Also take care that there is two part in SSL, the handshake and then the traffic. If your session are short (https, ..) you will have more handshake than if session are long (citrix ICA, ...). More handshake mean much more SSL Load – radius Aug 27 '10 at 13:33
Thanks for the input! Very valid reasons indeed. – Chris Lercher Aug 27 '10 at 14:12

I'm assuming you are talking about HTTP traffic here (there's a big difference between stateful and stateless protocols).

The problem is that to get best performance you want SSL session resumption to work - which favours a sticky session approach - but if your sessions are too sticky, then you won't have any failover. The big expensive boxes from f5, Cisco et al can cope with that, but its difficult to do across commodity boxes running (for instance) stunnel.

I still think that the best solution to most load balancing problems is round-robin DNS - where failure detection is on the only place that a failure can be reliably detected (the client) and this is where the failover is implemented - it provides for server affinity but still allows failover of requests (note that it does not support resumption of requests - but I've yet to come across anything which supports this for HTTP).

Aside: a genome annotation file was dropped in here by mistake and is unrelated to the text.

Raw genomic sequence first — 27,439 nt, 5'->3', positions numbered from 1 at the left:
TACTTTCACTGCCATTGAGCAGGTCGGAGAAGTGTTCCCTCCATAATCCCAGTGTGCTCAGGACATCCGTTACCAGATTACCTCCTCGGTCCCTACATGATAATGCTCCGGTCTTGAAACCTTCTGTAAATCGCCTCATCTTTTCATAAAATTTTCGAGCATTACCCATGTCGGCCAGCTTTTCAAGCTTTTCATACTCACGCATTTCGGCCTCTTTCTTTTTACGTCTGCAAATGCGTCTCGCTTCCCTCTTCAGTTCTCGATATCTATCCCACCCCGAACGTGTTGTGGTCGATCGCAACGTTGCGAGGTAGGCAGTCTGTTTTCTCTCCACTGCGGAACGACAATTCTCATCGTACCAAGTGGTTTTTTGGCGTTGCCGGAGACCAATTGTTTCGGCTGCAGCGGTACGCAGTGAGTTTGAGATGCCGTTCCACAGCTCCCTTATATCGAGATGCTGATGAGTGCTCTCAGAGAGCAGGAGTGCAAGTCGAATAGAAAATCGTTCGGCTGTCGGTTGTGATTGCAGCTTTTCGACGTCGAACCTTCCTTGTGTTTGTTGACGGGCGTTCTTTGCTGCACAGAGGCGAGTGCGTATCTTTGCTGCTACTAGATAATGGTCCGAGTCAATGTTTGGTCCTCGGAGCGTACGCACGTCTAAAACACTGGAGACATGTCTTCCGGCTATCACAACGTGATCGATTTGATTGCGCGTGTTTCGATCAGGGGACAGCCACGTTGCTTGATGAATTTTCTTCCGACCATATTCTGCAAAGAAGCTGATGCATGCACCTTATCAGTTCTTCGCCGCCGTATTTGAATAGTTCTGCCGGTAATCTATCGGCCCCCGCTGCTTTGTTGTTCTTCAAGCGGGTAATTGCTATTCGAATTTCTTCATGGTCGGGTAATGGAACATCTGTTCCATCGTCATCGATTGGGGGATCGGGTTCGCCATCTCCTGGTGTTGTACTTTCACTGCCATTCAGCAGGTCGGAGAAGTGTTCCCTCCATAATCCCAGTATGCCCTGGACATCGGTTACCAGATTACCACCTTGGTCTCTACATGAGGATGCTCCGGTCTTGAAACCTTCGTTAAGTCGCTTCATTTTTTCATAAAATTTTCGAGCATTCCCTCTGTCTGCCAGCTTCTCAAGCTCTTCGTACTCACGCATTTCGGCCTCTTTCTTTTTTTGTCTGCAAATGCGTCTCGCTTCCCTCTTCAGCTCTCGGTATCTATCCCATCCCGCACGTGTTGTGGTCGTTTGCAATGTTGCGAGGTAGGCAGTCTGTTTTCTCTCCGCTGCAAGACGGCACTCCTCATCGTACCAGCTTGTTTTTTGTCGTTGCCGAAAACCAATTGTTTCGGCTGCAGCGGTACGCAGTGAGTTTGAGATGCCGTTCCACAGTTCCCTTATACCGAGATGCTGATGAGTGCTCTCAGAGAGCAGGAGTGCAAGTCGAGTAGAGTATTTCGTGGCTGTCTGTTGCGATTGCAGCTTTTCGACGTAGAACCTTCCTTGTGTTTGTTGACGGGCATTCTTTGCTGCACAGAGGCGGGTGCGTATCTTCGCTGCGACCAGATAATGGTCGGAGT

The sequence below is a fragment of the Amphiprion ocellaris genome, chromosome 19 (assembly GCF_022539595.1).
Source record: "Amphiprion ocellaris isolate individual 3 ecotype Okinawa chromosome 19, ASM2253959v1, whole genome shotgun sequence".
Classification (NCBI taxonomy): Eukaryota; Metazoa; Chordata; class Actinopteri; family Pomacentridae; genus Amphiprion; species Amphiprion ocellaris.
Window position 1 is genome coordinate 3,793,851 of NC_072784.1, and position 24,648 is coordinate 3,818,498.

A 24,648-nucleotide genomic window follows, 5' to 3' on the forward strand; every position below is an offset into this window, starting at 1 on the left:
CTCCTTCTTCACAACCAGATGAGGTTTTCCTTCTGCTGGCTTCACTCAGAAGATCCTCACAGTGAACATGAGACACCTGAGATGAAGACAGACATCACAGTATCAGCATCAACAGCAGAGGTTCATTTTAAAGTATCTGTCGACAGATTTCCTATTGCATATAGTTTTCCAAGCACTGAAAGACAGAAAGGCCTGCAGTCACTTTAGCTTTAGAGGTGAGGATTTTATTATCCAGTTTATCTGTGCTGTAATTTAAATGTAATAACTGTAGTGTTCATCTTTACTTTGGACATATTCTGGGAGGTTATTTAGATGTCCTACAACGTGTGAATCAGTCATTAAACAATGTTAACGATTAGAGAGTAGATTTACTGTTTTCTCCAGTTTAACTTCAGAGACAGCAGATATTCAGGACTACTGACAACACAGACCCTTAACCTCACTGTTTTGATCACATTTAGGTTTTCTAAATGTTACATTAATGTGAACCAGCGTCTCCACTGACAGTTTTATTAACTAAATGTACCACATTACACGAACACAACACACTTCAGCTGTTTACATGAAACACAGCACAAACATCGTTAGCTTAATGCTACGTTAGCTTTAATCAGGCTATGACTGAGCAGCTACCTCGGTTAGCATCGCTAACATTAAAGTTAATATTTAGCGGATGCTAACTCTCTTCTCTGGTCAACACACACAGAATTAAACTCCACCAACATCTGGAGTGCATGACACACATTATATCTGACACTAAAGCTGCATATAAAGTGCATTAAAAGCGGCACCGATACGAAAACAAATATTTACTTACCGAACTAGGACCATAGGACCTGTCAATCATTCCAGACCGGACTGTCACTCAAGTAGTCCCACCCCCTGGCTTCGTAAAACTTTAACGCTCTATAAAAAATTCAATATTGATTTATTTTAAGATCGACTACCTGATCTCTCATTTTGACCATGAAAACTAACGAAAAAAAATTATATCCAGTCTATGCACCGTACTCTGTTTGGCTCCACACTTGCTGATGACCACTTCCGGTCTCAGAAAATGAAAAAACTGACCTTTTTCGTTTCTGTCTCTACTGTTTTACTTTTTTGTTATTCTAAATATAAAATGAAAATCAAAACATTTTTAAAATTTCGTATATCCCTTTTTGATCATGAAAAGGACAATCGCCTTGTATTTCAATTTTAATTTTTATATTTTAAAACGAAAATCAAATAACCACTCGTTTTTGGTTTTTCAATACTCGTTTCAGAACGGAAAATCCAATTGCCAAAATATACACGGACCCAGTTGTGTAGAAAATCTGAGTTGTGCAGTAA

One other thing to bear in mind is that Microsoft's keep-alive support for HTTP over SSL is different from that implemented by everyone else. This is not just an openSSL thing - other vendors give the same advice. Given the additional overheads in SSL negotiation and the huge pay-off using keep-alives for HTTP traffic it may be worth considering using MS-ISA for SSL termination - although I'm guessing that it is possible to configure the software as such and I've never been impressed by the products scalability/reliability. So if I had lots of money to spend then I'd probably look at MSISA for SSL termination but not using Microsoft's clustering software and moving the failover elsewhere (e.g. to the client!).

For a cheap solution, terminate the SSL on the webserver boxes with round-robin DNS. Add lots of webservers. Optionally use a cryptographic accelerator card (not an SSL capable network card) in the webserver for additional oomph.

For a very fast solution - (possibly) multiple MSISA nodes addressed via round-robin DNS, talking to a LVS cluster of webservers.


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(I didn't downvote; but I'm close to it) Round-Robin DNS is the worst load balancing/redundancy plan available. I can't imagine suggesting it to someone as an actual solution. – Chris S Aug 27 '10 at 12:50
Why? Do you know of a vendor who has solved the close-notify problem for MS clients? – symcbean Aug 30 '10 at 9:10

HTTPs traffic can generate a very high load due to the encryption requirements. They make add-in cards which allow you to offload SSL encryption/decryption to specifically designed hardware. As mentioned above, you can terminate SSL on a load balancer which will reduce costs because (at least for the F5) these devices come with this SSL offload equipment. Alternatively, these can be purchased and installed directly in you server, though I'm not sure how this would work with VMWare. Compression can also be offloaded using a load balancer as well.